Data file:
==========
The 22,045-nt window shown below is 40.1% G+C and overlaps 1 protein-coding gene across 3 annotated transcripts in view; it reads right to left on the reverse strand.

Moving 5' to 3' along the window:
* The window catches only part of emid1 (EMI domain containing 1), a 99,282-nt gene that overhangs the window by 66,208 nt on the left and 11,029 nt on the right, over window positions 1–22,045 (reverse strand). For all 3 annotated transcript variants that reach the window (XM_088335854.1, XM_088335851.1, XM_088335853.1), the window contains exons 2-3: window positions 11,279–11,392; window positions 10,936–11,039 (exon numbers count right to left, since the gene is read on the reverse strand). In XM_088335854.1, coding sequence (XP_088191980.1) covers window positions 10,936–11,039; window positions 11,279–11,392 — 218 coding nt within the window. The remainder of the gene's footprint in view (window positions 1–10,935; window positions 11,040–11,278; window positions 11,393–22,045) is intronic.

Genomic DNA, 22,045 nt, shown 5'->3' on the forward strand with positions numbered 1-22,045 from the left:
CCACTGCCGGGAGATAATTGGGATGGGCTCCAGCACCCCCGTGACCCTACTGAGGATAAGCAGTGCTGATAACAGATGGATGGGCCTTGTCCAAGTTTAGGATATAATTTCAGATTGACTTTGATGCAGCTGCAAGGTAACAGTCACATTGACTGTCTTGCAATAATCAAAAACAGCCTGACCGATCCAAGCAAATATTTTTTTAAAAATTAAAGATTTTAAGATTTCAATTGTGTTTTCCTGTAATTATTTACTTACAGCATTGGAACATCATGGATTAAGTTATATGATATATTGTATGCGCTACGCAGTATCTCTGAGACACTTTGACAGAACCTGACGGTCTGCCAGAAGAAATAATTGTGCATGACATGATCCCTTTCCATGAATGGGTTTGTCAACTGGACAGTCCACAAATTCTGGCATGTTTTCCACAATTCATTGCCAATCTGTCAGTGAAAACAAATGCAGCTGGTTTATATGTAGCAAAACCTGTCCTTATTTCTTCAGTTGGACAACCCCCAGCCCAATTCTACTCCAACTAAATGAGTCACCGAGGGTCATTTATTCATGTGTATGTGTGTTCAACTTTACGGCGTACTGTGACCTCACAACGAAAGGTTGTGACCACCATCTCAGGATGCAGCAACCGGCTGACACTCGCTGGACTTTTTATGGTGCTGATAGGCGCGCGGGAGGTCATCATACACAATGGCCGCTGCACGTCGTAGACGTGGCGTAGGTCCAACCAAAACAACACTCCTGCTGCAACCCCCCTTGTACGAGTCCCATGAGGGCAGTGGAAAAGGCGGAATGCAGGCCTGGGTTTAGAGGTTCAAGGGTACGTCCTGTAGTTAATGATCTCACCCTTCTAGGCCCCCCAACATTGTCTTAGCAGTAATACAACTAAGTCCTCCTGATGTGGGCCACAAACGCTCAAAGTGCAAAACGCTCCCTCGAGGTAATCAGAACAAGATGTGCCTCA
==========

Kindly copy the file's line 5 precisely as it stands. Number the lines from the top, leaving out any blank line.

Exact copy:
CCACTGCCGGGAGATAATTGGGATGGGCTCCAGCACCCCCGTGACCCTACTGAGGATAAGCAGTGCTGATAACAGATGGATGGGCCTTGTCCAAGTTTAGGATATAATTTCAGATTGACTTTGATGCAGCTGCAAGGTAACAGTCACATTGACTGTCTTGCAATAATCAAAAACAGCCTGACCGATCCAAGCAAATATTTTTTTAAAAATTAAAGATTTTAAGATTTCAATTGTGTTTTCCTGTAATTATTTACTTACAGCATTGGAACATCATGGATTAAGTTATATGATATATTGTATGCGCTACGCAGTATCTCTGAGACACTTTGACAGAACCTGACGGTCTGCCAGAAGAAATAATTGTGCATGACATGATCCCTTTCCATGAATGGGTTTGTCAACTGGACAGTCCACAAATTCTGGCATGTTTTCCACAATTCATTGCCAATCTGTCAGTGAAAACAAATGCAGCTGGTTTATATGTAGCAAAACCTGTCCTTATTTCTTCAGTTGGACAACCCCCAGCCCAATTCTACTCCAACTAAATGAGTCACCGAGGGTCATTTATTCATGTGTATGTGTGTTCAACTTTACGGCGTACTGTGACCTCACAACGAAAGGTTGTGACCACCATCTCAGGATGCAGCAACCGGCTGACACTCGCTGGACTTTTTATGGTGCTGATAGGCGCGCGGGAGGTCATCATACACAATGGCCGCTGCACGTCGTAGACGTGGCGTAGGTCCAACCAAAACAACACTCCTGCTGCAACCCCCCTTGTACGAGTCCCATGAGGGCAGTGGAAAAGGCGGAATGCAGGCCTGGGTTTAGAGGTTCAAGGGTACGTCCTGTAGTTAATGATCTCACCCTTCTAGGCCCCCCAACATTGTCTTAGCAGTAATACAACTAAGTCCTCCTGATGTGGGCCACAAACGCTCAAAGTGCAAAACGCTCCCTCGAGGTAATCAGAACAAGATGTGCCTCA